“Single gunshot wound to the head,” Michael said, and he knelt beside the body. The shape of him looked angular and strange, like the compasses in math class all bent over on themselves and pointy at the ends. She wondered if his hair or his shoes were the pencil lead. “The coroner’s already come and gone, said he’ll complete the full autopsy when we’ve moved her, but we didn’t want to touch the crime scene until you came up to take a look.”

“You think the deaths might be related,” Aunt Rose said, sighing as she knelt down on Evelyn’s other side. “I must say, I think you’re probably right. Did you recover any bullets?”

“Went clean through,” Blake said softly. His eyes fixed on Annabelle, and she only knew this because she startled at how close his voice sounded, startled enough to look up at him and see his dark eyes watching her. They almost looked black in that moment. “The killer cleaned up thoroughly. We can’t find traces of anything. The bullet’s gone. No footprints, no tire tracks, it’s like nobody’s been here in weeks.”

“Well, that’s not true,” Aunt Rose said, “because I know Annabelle was up here.”

Annabelle and Michael met each other’s eyes for just a fraction of a second, and Annabelle looked back at her sister’s shoes.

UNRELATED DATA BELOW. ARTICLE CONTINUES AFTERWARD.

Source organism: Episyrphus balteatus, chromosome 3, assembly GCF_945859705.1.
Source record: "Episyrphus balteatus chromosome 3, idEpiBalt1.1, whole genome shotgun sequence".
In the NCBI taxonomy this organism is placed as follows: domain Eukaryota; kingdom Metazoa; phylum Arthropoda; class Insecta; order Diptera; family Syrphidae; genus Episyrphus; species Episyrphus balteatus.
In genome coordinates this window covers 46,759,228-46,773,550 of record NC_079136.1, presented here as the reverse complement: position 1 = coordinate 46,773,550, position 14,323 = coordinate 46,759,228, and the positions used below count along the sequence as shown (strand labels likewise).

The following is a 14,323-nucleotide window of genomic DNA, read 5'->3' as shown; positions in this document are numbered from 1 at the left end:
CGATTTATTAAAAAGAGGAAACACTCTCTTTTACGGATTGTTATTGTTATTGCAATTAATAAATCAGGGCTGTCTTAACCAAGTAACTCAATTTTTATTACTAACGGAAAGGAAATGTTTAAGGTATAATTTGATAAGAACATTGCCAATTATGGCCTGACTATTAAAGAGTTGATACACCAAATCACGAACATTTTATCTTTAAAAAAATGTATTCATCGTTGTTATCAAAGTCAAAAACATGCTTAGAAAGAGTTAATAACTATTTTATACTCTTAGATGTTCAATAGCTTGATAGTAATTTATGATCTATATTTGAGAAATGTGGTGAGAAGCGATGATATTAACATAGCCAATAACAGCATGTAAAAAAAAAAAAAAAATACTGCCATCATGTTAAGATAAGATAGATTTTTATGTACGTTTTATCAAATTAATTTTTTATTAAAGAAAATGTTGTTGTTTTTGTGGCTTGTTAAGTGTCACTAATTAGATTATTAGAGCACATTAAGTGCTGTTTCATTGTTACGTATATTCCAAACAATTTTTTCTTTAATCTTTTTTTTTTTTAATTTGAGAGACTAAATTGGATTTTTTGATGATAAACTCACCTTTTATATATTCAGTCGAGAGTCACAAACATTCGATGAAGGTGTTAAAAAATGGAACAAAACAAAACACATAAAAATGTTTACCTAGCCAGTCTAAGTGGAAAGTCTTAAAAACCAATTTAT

“That’s what I mean,” Blake said. “This person obviously knew how to clean up. And what’s more, the shooter was someone she knew. Evelyn let herself in, but the door was locked when we found her, no signs of forced entry. Which means the person had a key, because hers is still on her. Either she let them in and they locked the door on their way out, or they let themselves in, killed her, and locked the door on the way out.”

“The security system was armed?” Annabelle asked.

“Yes.”

“How many people with that kind of access, Annabelle?” Aunt Rose asked, looking at her expectantly.

The list was short, and Annabelle could feel her stomach twisting as she looked down at her sister’s shoes again. She didn’t need to lie. She didn’t. Not that it mattered, but she wouldn’t need to lie.

“Everyone in the family,” she recited. “Maybe four servants, Chloe Blackburn, and the police.”

“Chloe?” Aunt Rose asked.